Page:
Our Cups Runneth Over
All was not well at Fort Victoria in November of 1850. Scottish labourers, fed up with the hardships of pioneer life, were threatening to leave the Hudson’s Bay Company outpost and head to California, where they could earn higher wages spurred by the ’49 gold rush. Chief factor James Douglas needed a bribe to keep them here.
“To prevent a general strike and desertion, 2 ozs. of Tea and 1 lb. of Brown Sugar were allowed to each of these men weekly,” he later wrote, “a circumstance I do not now regret as it satisfied them.”
Tea and coffee are so commonplace in the Pacific Northwest today that it’s easy to forget they were once considered luxuries. The HBC crammed its ships from England with goods to trade for furs, and since the natives had no interest in exotic leaves and beans, they were only available to Company employees at Christmas, if at all.
That changed with the Fraser River gold rush of 1858. Victoria boomed, and importers quickly set up shop to satisfy the tastes of American and Chinese miners. By the end of that year, one writer noted, Victoria had “twenty or thirty restaurants and coffee houses ... in short all the beginnings of a large city.”
Perhaps the most successful of those early merchants was James Fell, an English grocer who opened a spice warehouse on Broad Street in 1864, and advertised his wares across the province with the slogan, “Always ask for Fell’s Coffee at the mines.” A devout spiritualist, Fell served as the city’s mayor from 1885 to 1887, and dedicated his profits to philanthropy, buying the collection of books that started the city’s first public library, and helping establish the Royal Jubilee Hospital.
Fell’s enterprise is gone, but we still have Murchie’s Tea and Coffee, which started in New Westminster in 1894, although it didn’t open a Victoria outlet until 1951. The oldest continually-operating such importer in the city is Cairo Coffee Merchants on Fort Street, which has been here since at least 1922.
In Victoria’s early days, the coffee in local eateries wasn’t much better than you’d find at a logging camp: cooks would roast the beans in a pan, grind them up, and boil them into a soup. By 1905, the Colonist was advertising newfangled stovetop percolators that produced “a drink fit for the gods,” and finer establishments used glass vacuum pots. But coffee-making remained complicated, and coffeehouses retained their early reputations as smoky, male domains. (Indeed, some Victoria establishments called themselves “coffee saloons”.) Tea had been the most popular drink in England since the 18th century, and as Victoria evolved from a frontier town into a wealthy colonial city, tea became even more prominent here.
Numerous family-friendly tea gardens sprang up around town, especially at parks and beaches, popular for weekend outings. The B.C. Electric Railway built the Deep Cove Chalet in 1914 at the end of one of its streetcar lines. The large, cream-coloured house that sits nearest the water on Gonzales Bay (photo left) was once a tea pavillion, which operated from the early 1900s to the 1930s. Another tea garden stood in Mount Douglas Park (photo above right); Emily Carr used part of it as a studio in the 1940s.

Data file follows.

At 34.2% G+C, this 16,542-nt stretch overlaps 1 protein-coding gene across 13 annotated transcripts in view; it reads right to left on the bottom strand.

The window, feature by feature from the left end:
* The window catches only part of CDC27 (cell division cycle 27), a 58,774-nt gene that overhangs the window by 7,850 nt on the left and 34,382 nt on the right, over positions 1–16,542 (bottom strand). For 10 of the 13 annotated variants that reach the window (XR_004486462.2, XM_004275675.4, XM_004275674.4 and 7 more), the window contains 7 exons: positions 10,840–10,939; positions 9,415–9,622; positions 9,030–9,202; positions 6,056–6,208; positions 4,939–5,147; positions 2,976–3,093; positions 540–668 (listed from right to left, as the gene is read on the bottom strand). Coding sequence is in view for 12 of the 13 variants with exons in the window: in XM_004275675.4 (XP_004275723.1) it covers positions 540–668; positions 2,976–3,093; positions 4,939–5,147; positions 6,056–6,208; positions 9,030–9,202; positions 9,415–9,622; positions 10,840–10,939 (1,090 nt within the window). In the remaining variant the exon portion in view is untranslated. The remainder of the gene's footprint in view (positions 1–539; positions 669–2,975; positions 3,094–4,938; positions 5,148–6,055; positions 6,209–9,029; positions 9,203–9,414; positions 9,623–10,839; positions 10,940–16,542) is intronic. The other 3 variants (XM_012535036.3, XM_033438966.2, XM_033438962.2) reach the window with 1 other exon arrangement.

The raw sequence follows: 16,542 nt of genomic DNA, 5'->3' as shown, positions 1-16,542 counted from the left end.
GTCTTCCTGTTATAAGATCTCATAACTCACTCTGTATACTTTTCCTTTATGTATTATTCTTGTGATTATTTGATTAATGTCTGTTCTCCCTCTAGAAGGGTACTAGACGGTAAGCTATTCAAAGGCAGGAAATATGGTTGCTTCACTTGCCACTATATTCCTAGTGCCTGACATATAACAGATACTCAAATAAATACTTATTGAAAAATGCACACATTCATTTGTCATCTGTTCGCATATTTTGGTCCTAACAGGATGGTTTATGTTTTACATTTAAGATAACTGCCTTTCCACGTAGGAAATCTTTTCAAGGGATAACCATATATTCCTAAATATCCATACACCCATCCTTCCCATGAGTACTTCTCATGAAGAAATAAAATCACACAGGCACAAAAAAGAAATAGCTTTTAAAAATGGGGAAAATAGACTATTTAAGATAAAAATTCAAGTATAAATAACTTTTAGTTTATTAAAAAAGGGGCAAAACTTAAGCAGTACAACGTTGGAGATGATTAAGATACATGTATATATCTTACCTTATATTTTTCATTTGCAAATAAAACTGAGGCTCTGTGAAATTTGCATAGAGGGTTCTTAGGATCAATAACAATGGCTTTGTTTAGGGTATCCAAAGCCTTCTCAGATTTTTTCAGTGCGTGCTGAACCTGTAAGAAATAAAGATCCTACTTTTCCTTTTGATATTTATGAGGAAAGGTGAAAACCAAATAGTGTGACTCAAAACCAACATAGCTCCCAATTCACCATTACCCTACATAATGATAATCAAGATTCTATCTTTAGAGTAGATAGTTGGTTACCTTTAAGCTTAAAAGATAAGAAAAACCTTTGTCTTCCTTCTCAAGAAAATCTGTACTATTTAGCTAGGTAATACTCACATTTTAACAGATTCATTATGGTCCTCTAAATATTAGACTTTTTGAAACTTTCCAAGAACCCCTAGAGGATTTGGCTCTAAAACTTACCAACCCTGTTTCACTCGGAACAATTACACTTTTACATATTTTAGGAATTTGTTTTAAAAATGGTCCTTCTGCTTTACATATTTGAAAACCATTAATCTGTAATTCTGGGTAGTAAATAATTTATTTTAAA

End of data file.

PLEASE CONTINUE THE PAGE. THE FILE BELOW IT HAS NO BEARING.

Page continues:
Most elegant of all was the Japanese Tea Garden (photo below right), built by the Takata family on the Gorge in 1907, and landscaped by Isaburo Kishida, who later designed Japanese gardens for Butchart Gardens and Hatley Castle. Tragically, this tea garden closed in 1942 – when the Takatas were sent to internment camps – and vandals destroyed it soon afterward. Fortunately, Esquimalt plans to build a new Japanese tea house on the site.
Like all international commodities, tea and coffee have been affected by world events. Britain stockpiled tea during World War I, escalating global prices; during World War II, the Canadian government rationed citizens to one ounce of tea or four ounces of coffee per week. In the 1970s, cartels in India (which grows most of the world’s tea) and Brazil (coffee) drove up prices again, stimulating greater cultivation of both commodities in other countries.
Since then, thanks to relative economic stability, global travel, and ever-fussier consumers, the demand for boutique tea and coffee has exploded, and locally too. Around 3,000 people attended last weekend’s Victoria Tea Festival, and the Fairmont Empress currently serves afternoon tea to some 80,000 customers annually. In 1993, the year before Starbucks opened its first outlet here, Victoria only had 17 coffee retailers; today, Starbucks alone has 24 outlets in the city, and over 100 independent espresso-slingers crowd the phone book.
Victoria can also boast one of the first caffeinated websites, coffeecrew.com, started in 1995 by Colin Newell, an IT specialist at the University of Victoria. (Newell’s local roots go deep: his grandmother was a tea-leaf reader at Cairo Coffee Merchants in the 1920s.) So he seemed a good person to ask: why do Victorians seem obsessed with hot, fragrant drinks?
It’s the climate, Newell replied. Scandanavian countries are the biggest per-capita guzzlers of coffee – Britain is biggest for tea – “and where there’s continuous rain, there’s continuous coffee consumption.”
As James Douglas knew, sometimes it’s the small pleasures that keep us here.